Seed, R. Oecologia (1969) 3: 277. doi:10.1007/BF00390380
The population structure and apparently erratic distribution patterns exhibited by M. edulis on many open exposed coasts, are discussed in the light of findings relating to the breeding and settlement of this species. In the absence of previous literature concerning open coast mussels, the reproductive cycle has been described in some detail. These mussels do contribute to the spawning stock, and in the three years from October 1964–December 1967, the period of spawning was shown to be particularly extended. Spawning occurred mainly from early spring to late summer, though individuals could be found in the spawning condition more or less throughout the year. No marked or consistent differences in the spawning periods of mussels from different local habitats or amongst animals of different size (=age) were recorded. Sexual maturity was attained in the first year of life.
The appearance of larvae in plankton samples confirmed the times of major spawnings recorded from histological preparations of the gonad. Settlement of young mussels (=plantigrades) on existing beds was not direct, there being a period of temporary attachment spent especially upon filamentous substrates. This occurred after about 3–5 weeks of planktonic existence. The majority of plantigrades remained on these primary sites for a period of 4 weeks (i.e. until they measured from 1–2 mm in length), although those settling later in the year often remained there overwinter before migrating on to adult beds. The stimulus to migrate is due to changes in the thigmotactic requirements of small mussels. Whilst filamentous substrates were ideally suitable to early plantigrades, somewhat older individuals preferred the niches and crevices provided on adult beds (especially amongst the byssus threads) and by the small cracks and pits in the rock surface. Since the thigmotactic requirements of all plantigrades were not satisfied at exactly the same time, some migration to adult beds occurred throughout the year, though periods of maximum settlement occurred from 8–10 weeks after spawning. Migration from these extensive “reservoirs” of temporary attachment could account for the sporadic outbursts of settlement recorded on many shores at certain times of the year and which often could not necessarily be predicted on a knowledge of the breeding cycle alone.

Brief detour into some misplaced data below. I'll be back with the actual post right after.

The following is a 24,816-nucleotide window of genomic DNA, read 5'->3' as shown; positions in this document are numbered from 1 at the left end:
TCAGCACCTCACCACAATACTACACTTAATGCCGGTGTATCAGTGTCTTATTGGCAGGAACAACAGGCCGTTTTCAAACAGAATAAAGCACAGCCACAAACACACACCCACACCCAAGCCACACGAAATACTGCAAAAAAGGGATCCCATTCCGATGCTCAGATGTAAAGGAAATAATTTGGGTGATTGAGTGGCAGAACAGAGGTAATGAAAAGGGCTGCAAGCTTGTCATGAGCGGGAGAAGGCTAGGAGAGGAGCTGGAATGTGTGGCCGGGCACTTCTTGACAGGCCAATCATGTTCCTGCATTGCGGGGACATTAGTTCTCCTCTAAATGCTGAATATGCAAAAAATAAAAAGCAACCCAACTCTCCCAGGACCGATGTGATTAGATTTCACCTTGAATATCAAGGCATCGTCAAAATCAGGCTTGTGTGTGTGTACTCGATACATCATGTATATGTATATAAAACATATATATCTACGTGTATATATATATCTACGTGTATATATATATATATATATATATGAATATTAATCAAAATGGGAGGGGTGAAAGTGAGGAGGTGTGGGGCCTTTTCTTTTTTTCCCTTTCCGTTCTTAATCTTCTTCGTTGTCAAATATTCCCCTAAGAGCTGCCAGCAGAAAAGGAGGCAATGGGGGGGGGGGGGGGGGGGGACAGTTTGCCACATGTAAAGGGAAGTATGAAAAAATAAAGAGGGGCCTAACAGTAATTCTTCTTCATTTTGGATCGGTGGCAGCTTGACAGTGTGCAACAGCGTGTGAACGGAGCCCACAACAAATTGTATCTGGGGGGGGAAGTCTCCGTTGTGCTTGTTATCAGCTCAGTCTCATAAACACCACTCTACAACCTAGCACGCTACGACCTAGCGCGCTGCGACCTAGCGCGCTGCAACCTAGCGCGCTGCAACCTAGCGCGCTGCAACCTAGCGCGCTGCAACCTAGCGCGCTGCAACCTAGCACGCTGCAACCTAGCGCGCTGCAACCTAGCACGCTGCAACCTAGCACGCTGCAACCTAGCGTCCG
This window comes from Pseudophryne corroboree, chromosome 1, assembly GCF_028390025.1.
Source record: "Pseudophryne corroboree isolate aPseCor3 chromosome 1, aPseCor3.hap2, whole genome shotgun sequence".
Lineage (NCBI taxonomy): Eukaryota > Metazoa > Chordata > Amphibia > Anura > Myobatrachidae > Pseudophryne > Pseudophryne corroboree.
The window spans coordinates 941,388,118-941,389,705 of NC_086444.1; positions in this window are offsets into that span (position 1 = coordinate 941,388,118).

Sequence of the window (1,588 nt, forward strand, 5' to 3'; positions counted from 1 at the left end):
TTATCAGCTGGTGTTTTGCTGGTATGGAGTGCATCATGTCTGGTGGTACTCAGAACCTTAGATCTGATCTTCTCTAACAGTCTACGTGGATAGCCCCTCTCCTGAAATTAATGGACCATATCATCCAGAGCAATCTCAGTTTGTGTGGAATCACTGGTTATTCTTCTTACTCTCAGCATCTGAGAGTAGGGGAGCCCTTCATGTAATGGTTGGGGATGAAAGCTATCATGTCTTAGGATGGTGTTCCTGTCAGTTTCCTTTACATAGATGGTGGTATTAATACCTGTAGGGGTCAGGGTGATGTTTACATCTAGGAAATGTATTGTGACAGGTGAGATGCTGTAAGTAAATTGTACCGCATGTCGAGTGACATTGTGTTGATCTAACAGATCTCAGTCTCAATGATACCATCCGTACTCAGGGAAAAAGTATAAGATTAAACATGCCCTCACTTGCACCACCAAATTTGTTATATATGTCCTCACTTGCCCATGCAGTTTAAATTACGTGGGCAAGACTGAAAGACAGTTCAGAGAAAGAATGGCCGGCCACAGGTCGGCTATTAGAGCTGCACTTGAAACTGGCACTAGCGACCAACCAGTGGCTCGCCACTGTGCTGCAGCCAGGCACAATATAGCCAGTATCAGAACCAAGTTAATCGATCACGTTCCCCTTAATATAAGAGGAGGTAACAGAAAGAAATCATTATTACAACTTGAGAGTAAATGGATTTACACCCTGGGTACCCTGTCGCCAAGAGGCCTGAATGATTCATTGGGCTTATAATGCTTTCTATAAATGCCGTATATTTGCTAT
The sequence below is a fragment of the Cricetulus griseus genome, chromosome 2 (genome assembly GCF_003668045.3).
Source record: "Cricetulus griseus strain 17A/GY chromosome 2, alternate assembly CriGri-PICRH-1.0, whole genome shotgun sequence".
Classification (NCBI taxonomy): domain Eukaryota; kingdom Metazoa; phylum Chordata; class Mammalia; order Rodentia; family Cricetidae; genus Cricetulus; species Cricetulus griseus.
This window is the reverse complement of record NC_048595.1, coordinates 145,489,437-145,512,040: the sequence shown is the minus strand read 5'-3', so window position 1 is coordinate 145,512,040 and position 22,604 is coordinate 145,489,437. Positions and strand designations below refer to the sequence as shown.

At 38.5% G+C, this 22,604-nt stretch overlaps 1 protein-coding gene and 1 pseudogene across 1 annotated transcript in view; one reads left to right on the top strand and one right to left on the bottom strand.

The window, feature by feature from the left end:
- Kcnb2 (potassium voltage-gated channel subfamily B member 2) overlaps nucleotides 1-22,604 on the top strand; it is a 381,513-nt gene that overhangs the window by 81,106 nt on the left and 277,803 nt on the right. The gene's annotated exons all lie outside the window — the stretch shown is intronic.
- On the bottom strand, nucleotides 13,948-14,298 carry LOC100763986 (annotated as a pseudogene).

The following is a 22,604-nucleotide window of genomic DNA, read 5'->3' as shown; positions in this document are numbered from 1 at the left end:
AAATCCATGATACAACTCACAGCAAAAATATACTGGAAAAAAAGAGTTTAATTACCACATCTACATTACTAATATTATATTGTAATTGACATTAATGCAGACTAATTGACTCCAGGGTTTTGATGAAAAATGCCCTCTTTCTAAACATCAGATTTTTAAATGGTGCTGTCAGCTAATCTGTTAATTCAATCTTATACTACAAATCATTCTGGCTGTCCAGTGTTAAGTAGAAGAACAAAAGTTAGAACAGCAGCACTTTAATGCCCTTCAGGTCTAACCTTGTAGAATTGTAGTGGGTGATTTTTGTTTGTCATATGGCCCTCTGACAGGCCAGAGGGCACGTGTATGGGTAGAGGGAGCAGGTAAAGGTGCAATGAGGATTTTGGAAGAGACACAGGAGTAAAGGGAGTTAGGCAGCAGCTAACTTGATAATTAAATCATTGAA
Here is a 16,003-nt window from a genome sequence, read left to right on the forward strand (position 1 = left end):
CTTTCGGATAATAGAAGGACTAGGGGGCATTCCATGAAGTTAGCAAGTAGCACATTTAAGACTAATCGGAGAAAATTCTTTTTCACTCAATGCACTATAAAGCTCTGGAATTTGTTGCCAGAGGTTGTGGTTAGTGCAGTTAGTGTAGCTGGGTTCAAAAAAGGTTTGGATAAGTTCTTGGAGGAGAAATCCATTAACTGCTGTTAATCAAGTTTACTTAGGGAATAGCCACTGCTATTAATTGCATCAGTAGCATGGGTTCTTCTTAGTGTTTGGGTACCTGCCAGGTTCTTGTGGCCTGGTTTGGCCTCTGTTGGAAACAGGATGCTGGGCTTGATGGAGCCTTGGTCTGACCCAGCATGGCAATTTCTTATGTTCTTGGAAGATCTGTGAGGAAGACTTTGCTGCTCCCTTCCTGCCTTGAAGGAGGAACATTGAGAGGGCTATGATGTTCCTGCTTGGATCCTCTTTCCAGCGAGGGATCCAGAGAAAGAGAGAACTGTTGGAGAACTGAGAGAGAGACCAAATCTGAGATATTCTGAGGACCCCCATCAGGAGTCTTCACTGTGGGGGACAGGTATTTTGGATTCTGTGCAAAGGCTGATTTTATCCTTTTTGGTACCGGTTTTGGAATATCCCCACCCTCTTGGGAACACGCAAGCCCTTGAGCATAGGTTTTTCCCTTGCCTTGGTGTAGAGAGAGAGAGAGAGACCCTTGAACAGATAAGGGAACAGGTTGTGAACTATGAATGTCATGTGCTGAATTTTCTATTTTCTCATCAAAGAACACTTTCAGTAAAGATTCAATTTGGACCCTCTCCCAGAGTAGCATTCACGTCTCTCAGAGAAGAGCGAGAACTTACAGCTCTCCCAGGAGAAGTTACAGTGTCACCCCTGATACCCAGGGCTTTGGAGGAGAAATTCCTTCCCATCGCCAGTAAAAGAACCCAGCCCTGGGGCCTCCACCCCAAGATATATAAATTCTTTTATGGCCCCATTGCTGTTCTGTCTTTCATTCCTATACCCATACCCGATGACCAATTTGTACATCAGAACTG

Although the extended settlement period is an important contributory factor, it is not thought that this alone could account for the distinctive population structure in this species. At settlement, mussels are particularly gregarious, attraction of plantigrades to adult beds being essentially a thigmotactic response, aided by their ability to attach and detach themselves until favourable situations are encountered. Settlement is favoured by roughened, scarred or pitted surfaces and the distribution patterns on many shores could partly be attributed both to the surface texture or topography of the shore (smooth, rapidly draining shores being particularly unsuitable) or the amount of local wave splash.
In a subsequent publication, the population structure and distribution patterns will be examined in the light of growth and mortality rates of this species on exposed shores.